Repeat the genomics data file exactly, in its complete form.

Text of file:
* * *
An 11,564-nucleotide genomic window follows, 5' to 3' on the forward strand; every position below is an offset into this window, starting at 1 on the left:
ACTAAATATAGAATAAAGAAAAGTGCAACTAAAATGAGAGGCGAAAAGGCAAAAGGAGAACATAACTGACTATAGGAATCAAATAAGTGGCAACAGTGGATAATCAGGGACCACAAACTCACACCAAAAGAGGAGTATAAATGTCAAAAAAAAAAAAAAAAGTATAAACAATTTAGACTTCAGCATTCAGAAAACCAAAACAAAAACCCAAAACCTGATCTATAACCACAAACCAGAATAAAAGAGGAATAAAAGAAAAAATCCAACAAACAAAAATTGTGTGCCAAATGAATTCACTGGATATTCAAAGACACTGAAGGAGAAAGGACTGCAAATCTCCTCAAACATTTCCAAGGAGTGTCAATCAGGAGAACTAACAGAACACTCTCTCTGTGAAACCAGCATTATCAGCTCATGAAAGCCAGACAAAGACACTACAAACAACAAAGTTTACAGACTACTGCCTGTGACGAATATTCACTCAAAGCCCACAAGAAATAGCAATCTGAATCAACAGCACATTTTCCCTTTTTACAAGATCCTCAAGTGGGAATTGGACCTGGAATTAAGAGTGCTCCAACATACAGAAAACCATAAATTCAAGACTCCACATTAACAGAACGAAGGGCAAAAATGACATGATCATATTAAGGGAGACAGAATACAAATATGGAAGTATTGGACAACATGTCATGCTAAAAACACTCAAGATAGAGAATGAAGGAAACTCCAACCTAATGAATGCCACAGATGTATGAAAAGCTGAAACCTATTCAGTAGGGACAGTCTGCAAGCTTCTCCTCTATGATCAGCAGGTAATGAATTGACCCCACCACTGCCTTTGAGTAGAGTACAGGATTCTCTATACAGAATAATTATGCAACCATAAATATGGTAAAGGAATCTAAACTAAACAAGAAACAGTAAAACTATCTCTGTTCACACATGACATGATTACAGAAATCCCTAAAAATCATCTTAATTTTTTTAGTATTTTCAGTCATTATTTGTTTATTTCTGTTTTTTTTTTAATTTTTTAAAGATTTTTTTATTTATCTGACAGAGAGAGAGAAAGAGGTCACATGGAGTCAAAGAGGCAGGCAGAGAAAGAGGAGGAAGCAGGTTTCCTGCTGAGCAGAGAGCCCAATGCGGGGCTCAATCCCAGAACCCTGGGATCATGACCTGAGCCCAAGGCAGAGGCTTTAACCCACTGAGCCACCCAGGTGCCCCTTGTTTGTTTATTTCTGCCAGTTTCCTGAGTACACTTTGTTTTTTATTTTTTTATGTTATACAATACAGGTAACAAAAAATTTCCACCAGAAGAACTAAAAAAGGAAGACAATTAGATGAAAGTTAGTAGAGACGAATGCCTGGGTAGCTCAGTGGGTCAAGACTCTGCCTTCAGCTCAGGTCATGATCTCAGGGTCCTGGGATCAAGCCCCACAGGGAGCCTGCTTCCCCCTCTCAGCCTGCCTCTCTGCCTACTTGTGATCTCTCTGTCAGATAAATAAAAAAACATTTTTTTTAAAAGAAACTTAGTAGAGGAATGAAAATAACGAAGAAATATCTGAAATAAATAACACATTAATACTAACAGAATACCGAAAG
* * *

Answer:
An 11,564-nucleotide genomic window follows, 5' to 3' on the forward strand; every position below is an offset into this window, starting at 1 on the left:
ACTAAATATAGAATAAAGAAAAGTGCAACTAAAATGAGAGGCGAAAAGGCAAAAGGAGAACATAACTGACTATAGGAATCAAATAAGTGGCAACAGTGGATAATCAGGGACCACAAACTCACACCAAAAGAGGAGTATAAATGTCAAAAAAAAAAAAAAAAGTATAAACAATTTAGACTTCAGCATTCAGAAAACCAAAACAAAAACCCAAAACCTGATCTATAACCACAAACCAGAATAAAAGAGGAATAAAAGAAAAAATCCAACAAACAAAAATTGTGTGCCAAATGAATTCACTGGATATTCAAAGACACTGAAGGAGAAAGGACTGCAAATCTCCTCAAACATTTCCAAGGAGTGTCAATCAGGAGAACTAACAGAACACTCTCTCTGTGAAACCAGCATTATCAGCTCATGAAAGCCAGACAAAGACACTACAAACAACAAAGTTTACAGACTACTGCCTGTGACGAATATTCACTCAAAGCCCACAAGAAATAGCAATCTGAATCAACAGCACATTTTCCCTTTTTACAAGATCCTCAAGTGGGAATTGGACCTGGAATTAAGAGTGCTCCAACATACAGAAAACCATAAATTCAAGACTCCACATTAACAGAACGAAGGGCAAAAATGACATGATCATATTAAGGGAGACAGAATACAAATATGGAAGTATTGGACAACATGTCATGCTAAAAACACTCAAGATAGAGAATGAAGGAAACTCCAACCTAATGAATGCCACAGATGTATGAAAAGCTGAAACCTATTCAGTAGGGACAGTCTGCAAGCTTCTCCTCTATGATCAGCAGGTAATGAATTGACCCCACCACTGCCTTTGAGTAGAGTACAGGATTCTCTATACAGAATAATTATGCAACCATAAATATGGTAAAGGAATCTAAACTAAACAAGAAACAGTAAAACTATCTCTGTTCACACATGACATGATTACAGAAATCCCTAAAAATCATCTTAATTTTTTTAGTATTTTCAGTCATTATTTGTTTATTTCTGTTTTTTTTTTAATTTTTTAAAGATTTTTTTATTTATCTGACAGAGAGAGAGAAAGAGGTCACATGGAGTCAAAGAGGCAGGCAGAGAAAGAGGAGGAAGCAGGTTTCCTGCTGAGCAGAGAGCCCAATGCGGGGCTCAATCCCAGAACCCTGGGATCATGACCTGAGCCCAAGGCAGAGGCTTTAACCCACTGAGCCACCCAGGTGCCCCTTGTTTGTTTATTTCTGCCAGTTTCCTGAGTACACTTTGTTTTTTATTTTTTTATGTTATACAATACAGGTAACAAAAAATTTCCACCAGAAGAACTAAAAAAGGAAGACAATTAGATGAAAGTTAGTAGAGACGAATGCCTGGGTAGCTCAGTGGGTCAAGACTCTGCCTTCAGCTCAGGTCATGATCTCAGGGTCCTGGGATCAAGCCCCACAGGGAGCCTGCTTCCCCCTCTCAGCCTGCCTCTCTGCCTACTTGTGATCTCTCTGTCAGATAAATAAAAAAACATTTTTTTTAAAAGAAACTTAGTAGAGGAATGAAAATAACGAAGAAATATCTGAAATAAATAACACATTAATACTAACAGAATACCGAAAG